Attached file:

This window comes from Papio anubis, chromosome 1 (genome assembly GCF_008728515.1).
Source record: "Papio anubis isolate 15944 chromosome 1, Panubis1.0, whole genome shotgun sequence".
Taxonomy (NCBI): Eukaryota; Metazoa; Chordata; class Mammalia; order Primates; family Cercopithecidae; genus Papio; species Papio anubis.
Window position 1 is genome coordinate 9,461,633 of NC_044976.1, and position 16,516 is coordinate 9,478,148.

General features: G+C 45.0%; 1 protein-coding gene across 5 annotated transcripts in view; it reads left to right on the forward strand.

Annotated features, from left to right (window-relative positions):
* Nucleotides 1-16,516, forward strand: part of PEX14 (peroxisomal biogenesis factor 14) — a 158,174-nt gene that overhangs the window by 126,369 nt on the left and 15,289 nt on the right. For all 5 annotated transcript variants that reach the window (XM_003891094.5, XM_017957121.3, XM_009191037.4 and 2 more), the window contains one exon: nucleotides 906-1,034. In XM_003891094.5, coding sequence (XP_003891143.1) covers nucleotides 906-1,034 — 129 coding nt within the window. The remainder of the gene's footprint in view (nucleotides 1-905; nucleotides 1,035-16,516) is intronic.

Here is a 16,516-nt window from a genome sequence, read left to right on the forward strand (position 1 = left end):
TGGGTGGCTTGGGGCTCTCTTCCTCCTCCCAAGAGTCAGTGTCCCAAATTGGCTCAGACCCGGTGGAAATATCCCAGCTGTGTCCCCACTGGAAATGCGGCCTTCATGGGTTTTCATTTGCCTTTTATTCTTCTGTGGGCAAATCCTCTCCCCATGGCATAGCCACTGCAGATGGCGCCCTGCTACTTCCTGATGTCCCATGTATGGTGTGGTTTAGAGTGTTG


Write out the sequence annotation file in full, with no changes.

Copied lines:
This window comes from Papio anubis, chromosome 1 (genome assembly GCF_008728515.1).
Source record: "Papio anubis isolate 15944 chromosome 1, Panubis1.0, whole genome shotgun sequence".
Taxonomy (NCBI): Eukaryota; Metazoa; Chordata; class Mammalia; order Primates; family Cercopithecidae; genus Papio; species Papio anubis.
Window position 1 is genome coordinate 9,461,633 of NC_044976.1, and position 16,516 is coordinate 9,478,148.

General features: G+C 45.0%; 1 protein-coding gene across 5 annotated transcripts in view; it reads left to right on the forward strand.

Annotated features, from left to right (window-relative positions):
* Nucleotides 1-16,516, forward strand: part of PEX14 (peroxisomal biogenesis factor 14) — a 158,174-nt gene that overhangs the window by 126,369 nt on the left and 15,289 nt on the right. For all 5 annotated transcript variants that reach the window (XM_003891094.5, XM_017957121.3, XM_009191037.4 and 2 more), the window contains one exon: nucleotides 906-1,034. In XM_003891094.5, coding sequence (XP_003891143.1) covers nucleotides 906-1,034 — 129 coding nt within the window. The remainder of the gene's footprint in view (nucleotides 1-905; nucleotides 1,035-16,516) is intronic.

Here is a 16,516-nt window from a genome sequence, read left to right on the forward strand (position 1 = left end):
TGGGTGGCTTGGGGCTCTCTTCCTCCTCCCAAGAGTCAGTGTCCCAAATTGGCTCAGACCCGGTGGAAATATCCCAGCTGTGTCCCCACTGGAAATGCGGCCTTCATGGGTTTTCATTTGCCTTTTATTCTTCTGTGGGCAAATCCTCTCCCCATGGCATAGCCACTGCAGATGGCGCCCTGCTACTTCCTGATGTCCCATGTATGGTGTGGTTTAGAGTGTTG